HOOVER, Ala — On Nov. 27, Tennessee coach Derek Dooley called a calamitous 10-7 loss at Kentucky, "A really hard ending to a really hard season."
Both Kentucky and Tennessee finished the season 5-7 and ineligible for bowl games. The difference? Kentucky tore down its goal posts in celebration of a season-ending win over UT that snapped a 26-game losing streak to the hated Vols.
"I remember old ladies and old men in their 70s saying thank you because they'd never seen anything like that before," Kentucky defensive end Collins Ukwu said Wednesday at SEC Media Days.
Arguably, no one had ever seen a win like that before, either. With Kentucky coach Joker Phillips' job potentially hanging in the balance, the Wildcats beat the Vols with 15 passing yards, 217 total yards, 10 first downs and four third-down conversions. Matt Roark, a Wildcat wide receiver turned quarterback for the day, was the hero.
Back in Knoxville, Dooley was the goat. As much as Kentucky's win over Tennessee cooled Phillips' hot seat, it turned up the flame under Dooley's.
When the UT coach steps to the podium for today's final session of SEC Media Days, the lingering effects will be felt. Just as media members asked Phillips about the win on Wednesday, they will ask Dooley about the loss today.
Remembering back to the game, Kentucky center Matt Smith, a Bluegrass State native, described the redemption that came with the streak-snapping win. He said it lifted "such a burden" off the program.
The Vols were playing for a bowl bid. The Wildcats had the nation's longest losing streak to a single opponent darkening the sky over Commonwealth Stadium. The Vols were trying to avoid back-to-back losing seasons for the first time 1910-11.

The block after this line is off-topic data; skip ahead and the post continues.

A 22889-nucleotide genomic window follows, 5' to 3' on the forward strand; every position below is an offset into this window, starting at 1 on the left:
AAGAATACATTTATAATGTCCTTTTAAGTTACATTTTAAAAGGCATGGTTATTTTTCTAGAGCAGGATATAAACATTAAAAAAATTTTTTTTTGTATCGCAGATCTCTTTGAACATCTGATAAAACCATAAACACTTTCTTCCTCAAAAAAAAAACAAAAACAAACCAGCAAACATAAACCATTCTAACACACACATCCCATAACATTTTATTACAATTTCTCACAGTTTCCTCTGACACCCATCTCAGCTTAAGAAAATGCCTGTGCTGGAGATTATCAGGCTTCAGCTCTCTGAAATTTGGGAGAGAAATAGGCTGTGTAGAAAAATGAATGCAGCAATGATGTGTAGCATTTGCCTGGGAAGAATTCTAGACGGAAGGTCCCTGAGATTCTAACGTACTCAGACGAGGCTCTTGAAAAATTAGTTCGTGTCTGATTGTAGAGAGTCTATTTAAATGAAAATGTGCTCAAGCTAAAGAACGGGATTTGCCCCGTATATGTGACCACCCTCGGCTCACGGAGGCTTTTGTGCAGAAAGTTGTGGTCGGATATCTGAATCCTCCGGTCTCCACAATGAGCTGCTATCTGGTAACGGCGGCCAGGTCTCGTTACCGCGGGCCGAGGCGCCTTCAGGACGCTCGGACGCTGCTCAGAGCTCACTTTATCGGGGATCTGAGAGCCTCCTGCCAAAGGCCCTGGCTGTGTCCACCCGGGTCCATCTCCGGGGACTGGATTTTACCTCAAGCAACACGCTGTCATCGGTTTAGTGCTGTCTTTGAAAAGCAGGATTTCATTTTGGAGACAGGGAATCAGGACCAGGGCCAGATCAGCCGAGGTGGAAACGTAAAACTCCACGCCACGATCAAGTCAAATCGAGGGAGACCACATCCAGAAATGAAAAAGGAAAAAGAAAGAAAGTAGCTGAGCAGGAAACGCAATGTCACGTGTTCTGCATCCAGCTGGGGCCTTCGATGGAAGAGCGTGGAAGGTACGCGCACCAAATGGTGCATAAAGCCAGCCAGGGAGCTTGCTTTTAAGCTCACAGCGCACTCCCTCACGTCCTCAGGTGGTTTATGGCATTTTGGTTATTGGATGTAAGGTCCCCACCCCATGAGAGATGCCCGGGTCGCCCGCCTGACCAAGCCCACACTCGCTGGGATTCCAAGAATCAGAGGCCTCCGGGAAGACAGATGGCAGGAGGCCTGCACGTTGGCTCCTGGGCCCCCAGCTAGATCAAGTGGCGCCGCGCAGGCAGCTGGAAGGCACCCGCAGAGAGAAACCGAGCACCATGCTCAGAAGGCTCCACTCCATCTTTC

And with all that, Kentucky won the day.
"We had the whole state behind us," Smith said.
Tennessee and Kentucky will meet again in the 2012 season finale. This time at Neyland Stadium on Nov. 27.
Both coaches' seats may still be warm, but the streak won't be the storyline. Instead, the Wildcats are hoping a rivalry is brewing.
"The more hyped the game, the better," Ukwu said.
Here Come The Vols: Two days and thousands of interviews later, Tennessee is ready to take center stage at the Wynfrey Hotel.
In his third appearance at the league's public relations circus, Dooley will face hundreds of media members and countless questions related to his job security this morning. He'll step up to the podium at 9:40 a.m. (TV: ESPNU) after meeting with Knoxville-based media outlets early in the morning.
Quarterback Tyler Bray, linebacker Herman Lathers and offensive lineman Ja'Wuan James will represent the Vols. Like Dooley, all three will run the gauntlet of interviews with print, online, television and radio reporters from national and local media outlets for nearly three hours.
Dooley's time in the main media ballroom will begin immediately following Alabama's time on the clock.
Watching Bray: Bray will speak to the media as a member of three national award watch lists. The junior added the Davey O'Brien National Quarterback of the Year Award to his collection of preseason accolades.
Bray, who was left off all three of the preseason All-SEC coaches' teams, has been named to the Manning Award Watch and Maxwell Award watch lists. He's one of 34 quarterbacks on the Davey O'Brien watch list.
Brendan F. Quinn covers Tennessee basketball. Follow him at http://twitter.com/BFQuinn